Following the passing an APMG/EXIN exam in IT service management (based on ITIL), some people will wear a metal pin on their shirt or jacket. This badge, provided by the ITSMF with basic gold colour is set in the form of the ITIL-logo. The ITIL pins consist of a small, diamond-like structure. The meaning and the shape of the diamond is meant to depict coherence in the IT industry (infrastructure as well). The four corners of the pin symbolise service support, service delivery, infrastructure management and IT management.
The ‘Information Technology Infrastructure Library (ITIL)’ is a set of ITSM practices utilized by some of the most high-profile organizations in the world, including HSBC, IBM and even NASA. Originally released as a series of books, ITIL was designed to standardize the procedures for good IT management, helping businesses to avoid the most common pitfalls in order to deliver the best quality services possible.
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ICT technical support is the specialist technical function for infrastructure within ICT. Primarily as a support to other processes, both in infrastructure management and service management, technical support provides a number of specialist functions: research and evaluation, market intelligence (particularly for design and planning and capacity management), proof of concept and pilot engineering, specialist technical expertise (particularly to operations and problem management), creation of documentation (perhaps for the operational documentation library or known error database). There are different levels of support under the ITIL structure, these being primary support level, secondary support level and tertiary support level, higher-level administrators being responsible for support at primary level.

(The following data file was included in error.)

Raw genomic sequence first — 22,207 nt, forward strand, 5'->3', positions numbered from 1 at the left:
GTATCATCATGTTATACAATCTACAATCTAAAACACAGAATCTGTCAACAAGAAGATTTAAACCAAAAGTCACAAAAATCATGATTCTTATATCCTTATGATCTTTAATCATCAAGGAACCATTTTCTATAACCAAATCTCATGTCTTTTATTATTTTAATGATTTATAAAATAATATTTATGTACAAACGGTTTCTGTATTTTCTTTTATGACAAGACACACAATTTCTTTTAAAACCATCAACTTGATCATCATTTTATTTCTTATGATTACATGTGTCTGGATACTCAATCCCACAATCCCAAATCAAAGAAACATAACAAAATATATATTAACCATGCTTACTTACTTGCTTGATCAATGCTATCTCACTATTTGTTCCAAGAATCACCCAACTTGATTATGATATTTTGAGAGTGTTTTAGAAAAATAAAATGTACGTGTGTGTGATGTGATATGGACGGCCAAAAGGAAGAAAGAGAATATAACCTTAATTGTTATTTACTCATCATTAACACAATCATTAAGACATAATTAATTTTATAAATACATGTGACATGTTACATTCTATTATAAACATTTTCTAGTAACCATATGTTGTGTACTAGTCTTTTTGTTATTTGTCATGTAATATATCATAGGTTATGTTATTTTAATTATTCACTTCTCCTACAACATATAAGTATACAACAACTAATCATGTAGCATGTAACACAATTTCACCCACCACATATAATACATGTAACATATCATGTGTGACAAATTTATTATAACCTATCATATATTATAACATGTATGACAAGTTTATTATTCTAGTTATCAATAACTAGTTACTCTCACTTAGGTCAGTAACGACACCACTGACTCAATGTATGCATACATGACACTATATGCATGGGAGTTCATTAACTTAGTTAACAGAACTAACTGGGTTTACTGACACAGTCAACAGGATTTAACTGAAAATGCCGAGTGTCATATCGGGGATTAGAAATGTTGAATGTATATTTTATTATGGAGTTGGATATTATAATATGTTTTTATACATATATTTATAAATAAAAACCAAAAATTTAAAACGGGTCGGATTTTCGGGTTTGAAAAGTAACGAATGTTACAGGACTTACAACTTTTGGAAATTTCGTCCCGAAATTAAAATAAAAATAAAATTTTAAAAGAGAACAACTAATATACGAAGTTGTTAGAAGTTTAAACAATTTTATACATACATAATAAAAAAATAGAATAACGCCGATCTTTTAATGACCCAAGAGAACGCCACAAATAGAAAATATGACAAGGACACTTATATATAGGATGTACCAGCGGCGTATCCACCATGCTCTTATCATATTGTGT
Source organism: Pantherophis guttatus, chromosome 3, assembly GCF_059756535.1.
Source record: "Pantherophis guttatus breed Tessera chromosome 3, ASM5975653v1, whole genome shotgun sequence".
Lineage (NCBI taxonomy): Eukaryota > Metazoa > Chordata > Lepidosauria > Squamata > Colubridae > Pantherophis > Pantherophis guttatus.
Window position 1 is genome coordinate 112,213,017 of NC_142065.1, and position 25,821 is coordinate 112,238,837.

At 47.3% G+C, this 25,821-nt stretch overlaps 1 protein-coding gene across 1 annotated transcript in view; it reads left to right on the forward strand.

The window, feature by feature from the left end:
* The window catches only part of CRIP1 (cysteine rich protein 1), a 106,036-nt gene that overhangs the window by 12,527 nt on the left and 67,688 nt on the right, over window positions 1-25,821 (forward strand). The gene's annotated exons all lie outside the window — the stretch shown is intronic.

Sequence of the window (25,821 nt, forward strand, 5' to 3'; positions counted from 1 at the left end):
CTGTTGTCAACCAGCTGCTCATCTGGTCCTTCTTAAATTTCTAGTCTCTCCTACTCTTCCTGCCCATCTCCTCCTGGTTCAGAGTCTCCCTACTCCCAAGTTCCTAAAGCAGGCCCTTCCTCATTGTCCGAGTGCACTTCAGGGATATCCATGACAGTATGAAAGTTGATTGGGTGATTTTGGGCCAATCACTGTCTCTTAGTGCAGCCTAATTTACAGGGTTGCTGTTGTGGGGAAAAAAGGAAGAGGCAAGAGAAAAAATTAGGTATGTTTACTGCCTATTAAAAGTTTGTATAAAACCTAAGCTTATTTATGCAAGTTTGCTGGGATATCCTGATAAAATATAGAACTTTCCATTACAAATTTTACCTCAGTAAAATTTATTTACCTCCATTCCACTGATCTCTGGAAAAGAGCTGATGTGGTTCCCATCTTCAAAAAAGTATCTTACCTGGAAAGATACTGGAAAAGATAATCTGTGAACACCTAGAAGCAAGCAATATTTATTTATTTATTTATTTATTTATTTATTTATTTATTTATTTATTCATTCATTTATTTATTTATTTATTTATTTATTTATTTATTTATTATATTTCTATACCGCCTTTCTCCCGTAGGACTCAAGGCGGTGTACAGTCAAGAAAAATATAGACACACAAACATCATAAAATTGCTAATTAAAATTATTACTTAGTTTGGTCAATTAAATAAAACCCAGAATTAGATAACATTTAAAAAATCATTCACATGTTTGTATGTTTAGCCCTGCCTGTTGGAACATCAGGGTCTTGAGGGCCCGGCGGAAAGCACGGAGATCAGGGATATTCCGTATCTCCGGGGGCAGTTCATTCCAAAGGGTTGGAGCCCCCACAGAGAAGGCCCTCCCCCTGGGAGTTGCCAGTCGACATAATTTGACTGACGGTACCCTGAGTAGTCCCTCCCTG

A former IT executive with PepsiCo, Peter McGarahan is a connoisseur of IT consultation. With his firm, McGarahan & Associates, Peter has a proven track record of assisting companies in achieving excellence in service and support. Peter is recognized internationally as a phenomenal motivational and keynote speaker, and as an engaging and edifying writer in the IT Service Management field.

Have a group of several students in Dallas needing ITIL Certification training on the same topics? Then onsite ITIL Certification training is a perfect option for you. We'll come onsite to your office in Dallas, so you don't have to travel. You'll be able to fully customize a ITIL Certification course with topics to fit your needs. Lastly, you'll save per employee versus our public classes.
Malcom Fry’s career in IT began in 1967, and since then he has gained a wealth of knowledge and experience in all aspects of ITIL strategy through developmental, operational and management roles for retail, manufacturing, oil, and pharmaceutical organizations. The author of five best-selling books on IT service and support, he is recognized worldwide as one of the most influential authorities in help desk and IT Service Management. Malcolm has become highly sought out by large organizations as an innovative and informative strategic consultant.